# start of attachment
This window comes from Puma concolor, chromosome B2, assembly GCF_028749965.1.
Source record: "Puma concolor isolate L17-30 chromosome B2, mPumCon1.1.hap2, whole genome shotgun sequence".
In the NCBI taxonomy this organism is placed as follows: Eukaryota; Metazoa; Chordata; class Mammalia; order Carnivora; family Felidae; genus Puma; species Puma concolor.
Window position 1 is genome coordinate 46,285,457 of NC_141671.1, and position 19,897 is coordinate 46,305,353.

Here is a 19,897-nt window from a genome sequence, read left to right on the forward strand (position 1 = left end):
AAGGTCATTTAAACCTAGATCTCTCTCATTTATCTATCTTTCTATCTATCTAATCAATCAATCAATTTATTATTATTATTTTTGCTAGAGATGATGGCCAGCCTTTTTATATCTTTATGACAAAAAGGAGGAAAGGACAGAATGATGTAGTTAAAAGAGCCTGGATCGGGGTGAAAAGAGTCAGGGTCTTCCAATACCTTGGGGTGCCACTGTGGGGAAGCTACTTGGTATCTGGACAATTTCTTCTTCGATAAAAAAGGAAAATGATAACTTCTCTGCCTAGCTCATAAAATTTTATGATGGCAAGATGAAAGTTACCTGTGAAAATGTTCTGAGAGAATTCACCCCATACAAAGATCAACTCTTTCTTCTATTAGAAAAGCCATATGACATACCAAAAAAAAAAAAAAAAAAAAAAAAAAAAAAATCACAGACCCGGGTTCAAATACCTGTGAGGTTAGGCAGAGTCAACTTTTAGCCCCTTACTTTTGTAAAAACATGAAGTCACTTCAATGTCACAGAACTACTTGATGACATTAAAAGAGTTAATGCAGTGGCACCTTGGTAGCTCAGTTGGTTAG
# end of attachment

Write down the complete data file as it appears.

This window comes from Puma concolor, chromosome B2, assembly GCF_028749965.1.
Source record: "Puma concolor isolate L17-30 chromosome B2, mPumCon1.1.hap2, whole genome shotgun sequence".
In the NCBI taxonomy this organism is placed as follows: Eukaryota; Metazoa; Chordata; class Mammalia; order Carnivora; family Felidae; genus Puma; species Puma concolor.
Window position 1 is genome coordinate 46,285,457 of NC_141671.1, and position 19,897 is coordinate 46,305,353.

Here is a 19,897-nt window from a genome sequence, read left to right on the forward strand (position 1 = left end):
AAGGTCATTTAAACCTAGATCTCTCTCATTTATCTATCTTTCTATCTATCTAATCAATCAATCAATTTATTATTATTATTTTTGCTAGAGATGATGGCCAGCCTTTTTATATCTTTATGACAAAAAGGAGGAAAGGACAGAATGATGTAGTTAAAAGAGCCTGGATCGGGGTGAAAAGAGTCAGGGTCTTCCAATACCTTGGGGTGCCACTGTGGGGAAGCTACTTGGTATCTGGACAATTTCTTCTTCGATAAAAAAGGAAAATGATAACTTCTCTGCCTAGCTCATAAAATTTTATGATGGCAAGATGAAAGTTACCTGTGAAAATGTTCTGAGAGAATTCACCCCATACAAAGATCAACTCTTTCTTCTATTAGAAAAGCCATATGACATACCAAAAAAAAAAAAAAAAAAAAAAAAAAAAAAATCACAGACCCGGGTTCAAATACCTGTGAGGTTAGGCAGAGTCAACTTTTAGCCCCTTACTTTTGTAAAAACATGAAGTCACTTCAATGTCACAGAACTACTTGATGACATTAAAAGAGTTAATGCAGTGGCACCTTGGTAGCTCAGTTGGTTAG